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The Hourglass Structure: Useful for Papers and Presentations

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By Barbara Gastel | Oct. 29, 2016  |

Greetings again. I hope you’re doing well.

Recently I received an attractive gift. It features four hourglasses (also called sand timers). Each is for a different amount of time (1, 3, 5, or 7 minutes). And each has a different color of sand. The hourglasses are embedded on different sides of a black block.

This gift brought to mind an image sometimes used to describe the structure of a journal article or research presentation. Because this image can aid authors, I’ll discuss it now.

As noted in some AuthorAID workshops, a journal article in IMRAD format (Introduction, Methods, Results, and Discussion) resembles an hourglass. In other words, it begins broadly, then focuses narrowly, and then broadens again.

More specifically:

  • The introduction starts wide and then narrows down. For instance, it may first note the general importance of the subject, then summarize previous research on it, and then identify the specific question that the current research addressed.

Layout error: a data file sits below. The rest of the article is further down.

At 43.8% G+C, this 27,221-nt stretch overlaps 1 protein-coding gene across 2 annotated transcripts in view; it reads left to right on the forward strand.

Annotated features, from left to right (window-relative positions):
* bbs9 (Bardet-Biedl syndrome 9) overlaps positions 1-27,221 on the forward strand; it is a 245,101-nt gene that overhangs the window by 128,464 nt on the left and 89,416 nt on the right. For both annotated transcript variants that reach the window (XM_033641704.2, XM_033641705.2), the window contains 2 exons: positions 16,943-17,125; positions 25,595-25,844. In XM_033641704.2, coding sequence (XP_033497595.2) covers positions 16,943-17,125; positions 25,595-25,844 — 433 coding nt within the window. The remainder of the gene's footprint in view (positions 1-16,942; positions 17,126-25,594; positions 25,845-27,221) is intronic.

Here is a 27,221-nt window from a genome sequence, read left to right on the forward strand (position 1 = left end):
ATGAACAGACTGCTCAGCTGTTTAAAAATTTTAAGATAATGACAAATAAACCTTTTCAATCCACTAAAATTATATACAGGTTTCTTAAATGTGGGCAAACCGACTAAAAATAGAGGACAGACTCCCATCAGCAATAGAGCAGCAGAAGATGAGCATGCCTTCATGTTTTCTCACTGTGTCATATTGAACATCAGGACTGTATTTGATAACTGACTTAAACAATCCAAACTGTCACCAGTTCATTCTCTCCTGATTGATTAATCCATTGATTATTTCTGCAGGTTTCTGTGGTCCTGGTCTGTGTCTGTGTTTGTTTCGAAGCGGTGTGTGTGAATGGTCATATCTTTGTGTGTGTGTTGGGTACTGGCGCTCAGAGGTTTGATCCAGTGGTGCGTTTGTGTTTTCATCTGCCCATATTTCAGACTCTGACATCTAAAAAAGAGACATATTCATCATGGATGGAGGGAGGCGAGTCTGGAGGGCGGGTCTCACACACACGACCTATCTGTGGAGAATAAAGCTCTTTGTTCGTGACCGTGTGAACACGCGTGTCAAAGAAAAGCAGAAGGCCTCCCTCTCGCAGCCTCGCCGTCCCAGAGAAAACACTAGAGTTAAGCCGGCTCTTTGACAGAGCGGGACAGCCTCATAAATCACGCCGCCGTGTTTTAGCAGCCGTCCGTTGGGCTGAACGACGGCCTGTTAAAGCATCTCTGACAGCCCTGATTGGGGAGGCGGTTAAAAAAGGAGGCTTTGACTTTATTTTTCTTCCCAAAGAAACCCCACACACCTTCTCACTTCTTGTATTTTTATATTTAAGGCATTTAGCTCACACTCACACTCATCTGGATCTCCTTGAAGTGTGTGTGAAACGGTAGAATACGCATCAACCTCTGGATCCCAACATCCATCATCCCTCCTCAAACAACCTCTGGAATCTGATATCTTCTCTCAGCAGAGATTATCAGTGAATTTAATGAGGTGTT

• The methods section and results section focus narrowly on the research being reported.
  • The discussion broadens out again. For instance, it may interpret the current findings, then relate them to other research, and then discuss their wider relevance.

An hourglass structure also tends to suit an oral or poster presentation. The hourglass may have different proportions, however, in an article and a presentation. For example, in an article a larger proportion may describe the research methods.

The hourglass image can be useful to keep in mind when trying to organize a paper or presentation. Whether literal or figurative, an hourglass can be a nice gift.

Until the next post—

Barbara

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